Georgia Speaker of the House David Ralston (R-Blue Ridge) leaves the House chamber after the House adjourned during the morning session of the 7th day of the 2020 General Assembly at the Georgia State Capitol building in Atlanta on Thursday, January 30, 2020. (Hyosub Shin / Hyosub.Shin@ajc.com)

Ralston: Bill unlikely to create Republican Senate primary election

House Speaker David Ralston says a bill to end free-for-all special elections in Georgia probably wouldn’t affect this year’s upcoming election for the U.S. Senate.

Chances of the bill passing in its current form — which would force U.S. Sen. Kelly Loeffler into a Republican primary against U.S. Rep. Doug Collins in May — dimmed Thursday when House leaders sent the legislation back to its committee.

Ralston told News 95.5 and AM 750 WSB that it’s unlikely the bill would have an impact on the U.S. Senate special election, which under current Georgia law will include all candidates from multiple political parties on the same ballot in November.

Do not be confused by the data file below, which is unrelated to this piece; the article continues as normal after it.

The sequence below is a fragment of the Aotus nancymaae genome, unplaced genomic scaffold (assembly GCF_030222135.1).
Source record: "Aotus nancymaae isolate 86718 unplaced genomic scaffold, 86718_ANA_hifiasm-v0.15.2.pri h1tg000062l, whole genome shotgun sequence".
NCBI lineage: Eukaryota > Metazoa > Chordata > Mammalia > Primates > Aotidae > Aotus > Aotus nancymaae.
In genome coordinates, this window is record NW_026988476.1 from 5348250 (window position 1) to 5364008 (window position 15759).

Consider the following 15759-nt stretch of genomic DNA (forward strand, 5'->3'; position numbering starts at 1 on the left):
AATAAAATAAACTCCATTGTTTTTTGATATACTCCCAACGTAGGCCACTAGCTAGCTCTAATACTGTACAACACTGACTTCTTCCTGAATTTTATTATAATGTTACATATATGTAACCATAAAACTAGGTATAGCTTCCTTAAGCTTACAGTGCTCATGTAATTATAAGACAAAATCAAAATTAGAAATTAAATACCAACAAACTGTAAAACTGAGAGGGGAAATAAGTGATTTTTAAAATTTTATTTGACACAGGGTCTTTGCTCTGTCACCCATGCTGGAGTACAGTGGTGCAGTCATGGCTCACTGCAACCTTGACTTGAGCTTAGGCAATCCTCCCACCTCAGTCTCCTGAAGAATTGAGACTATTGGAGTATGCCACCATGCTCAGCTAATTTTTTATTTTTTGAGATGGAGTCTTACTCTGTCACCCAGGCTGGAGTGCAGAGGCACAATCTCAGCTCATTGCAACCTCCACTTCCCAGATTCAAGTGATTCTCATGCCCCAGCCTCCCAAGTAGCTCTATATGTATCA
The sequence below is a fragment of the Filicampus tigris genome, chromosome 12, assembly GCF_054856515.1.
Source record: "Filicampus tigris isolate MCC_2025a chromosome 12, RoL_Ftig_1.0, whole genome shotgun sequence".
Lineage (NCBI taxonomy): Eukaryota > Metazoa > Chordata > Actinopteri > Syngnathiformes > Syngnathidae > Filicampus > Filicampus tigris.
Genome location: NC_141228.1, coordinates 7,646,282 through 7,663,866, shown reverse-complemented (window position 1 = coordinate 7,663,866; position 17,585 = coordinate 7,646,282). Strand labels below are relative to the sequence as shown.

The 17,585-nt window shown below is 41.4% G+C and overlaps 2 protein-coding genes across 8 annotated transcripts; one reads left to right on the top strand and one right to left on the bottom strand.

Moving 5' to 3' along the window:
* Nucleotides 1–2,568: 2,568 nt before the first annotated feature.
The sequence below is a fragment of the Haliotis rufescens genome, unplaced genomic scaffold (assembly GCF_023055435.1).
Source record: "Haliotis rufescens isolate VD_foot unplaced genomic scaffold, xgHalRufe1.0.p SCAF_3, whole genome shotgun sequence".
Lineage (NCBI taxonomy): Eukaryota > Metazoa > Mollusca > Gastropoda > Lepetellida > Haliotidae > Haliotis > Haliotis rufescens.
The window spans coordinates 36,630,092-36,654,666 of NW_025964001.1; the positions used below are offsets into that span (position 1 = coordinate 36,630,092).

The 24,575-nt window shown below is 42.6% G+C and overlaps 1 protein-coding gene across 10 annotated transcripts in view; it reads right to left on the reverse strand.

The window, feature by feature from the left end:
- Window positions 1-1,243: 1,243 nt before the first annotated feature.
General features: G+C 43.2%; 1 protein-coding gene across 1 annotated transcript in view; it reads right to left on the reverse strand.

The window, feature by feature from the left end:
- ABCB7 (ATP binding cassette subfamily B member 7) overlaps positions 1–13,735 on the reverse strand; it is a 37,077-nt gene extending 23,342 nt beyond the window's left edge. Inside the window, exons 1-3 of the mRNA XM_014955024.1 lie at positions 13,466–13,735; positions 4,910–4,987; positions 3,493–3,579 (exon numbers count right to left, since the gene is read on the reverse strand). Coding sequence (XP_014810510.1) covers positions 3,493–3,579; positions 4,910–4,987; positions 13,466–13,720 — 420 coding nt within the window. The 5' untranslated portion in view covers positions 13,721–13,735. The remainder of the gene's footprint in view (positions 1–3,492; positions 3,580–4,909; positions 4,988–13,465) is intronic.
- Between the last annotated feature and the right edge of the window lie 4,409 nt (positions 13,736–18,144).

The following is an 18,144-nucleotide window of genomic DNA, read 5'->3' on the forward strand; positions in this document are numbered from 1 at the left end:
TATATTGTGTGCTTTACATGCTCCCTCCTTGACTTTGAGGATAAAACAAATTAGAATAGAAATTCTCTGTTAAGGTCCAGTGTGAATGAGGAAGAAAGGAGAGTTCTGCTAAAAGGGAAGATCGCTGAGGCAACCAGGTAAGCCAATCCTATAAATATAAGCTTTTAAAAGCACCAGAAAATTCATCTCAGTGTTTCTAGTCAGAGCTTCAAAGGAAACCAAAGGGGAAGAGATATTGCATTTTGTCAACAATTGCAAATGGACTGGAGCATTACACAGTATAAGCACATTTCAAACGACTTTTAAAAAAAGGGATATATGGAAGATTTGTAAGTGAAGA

But Ralston, a Republican from Blue Ridge, said he supports proposals to create partisan primary elections for future federal and state legislative races.

“It was never directed at this special election,” Ralston said of House Bill 757. “This special election was not to be singled out. I think jungle primaries are bad policy. We’re just trying to change the policy moving forward.”

Gov. Brian Kemp threatened to veto the bill, which could have divided Republicans between Loeffler and Collins. Kemp appointed Loeffler in December to succeed U.S. Sen. Johnny Isakson. The winner of November’s election will serve the final two years on Isakson’s term.

The bill could be amended to include primary elections for state House and Senate special elections when it’s reconsidered by the House Governmental Affairs Committee next week.

HB 757 also makes clear that Secretary of State Brad Raffensperger would set the candidate qualifying period for the Senate election. For decades, the secretary of state has determined when candidates can sign up, and this legislation was designed to avoid questions and potential lawsuits about his authority to do so.

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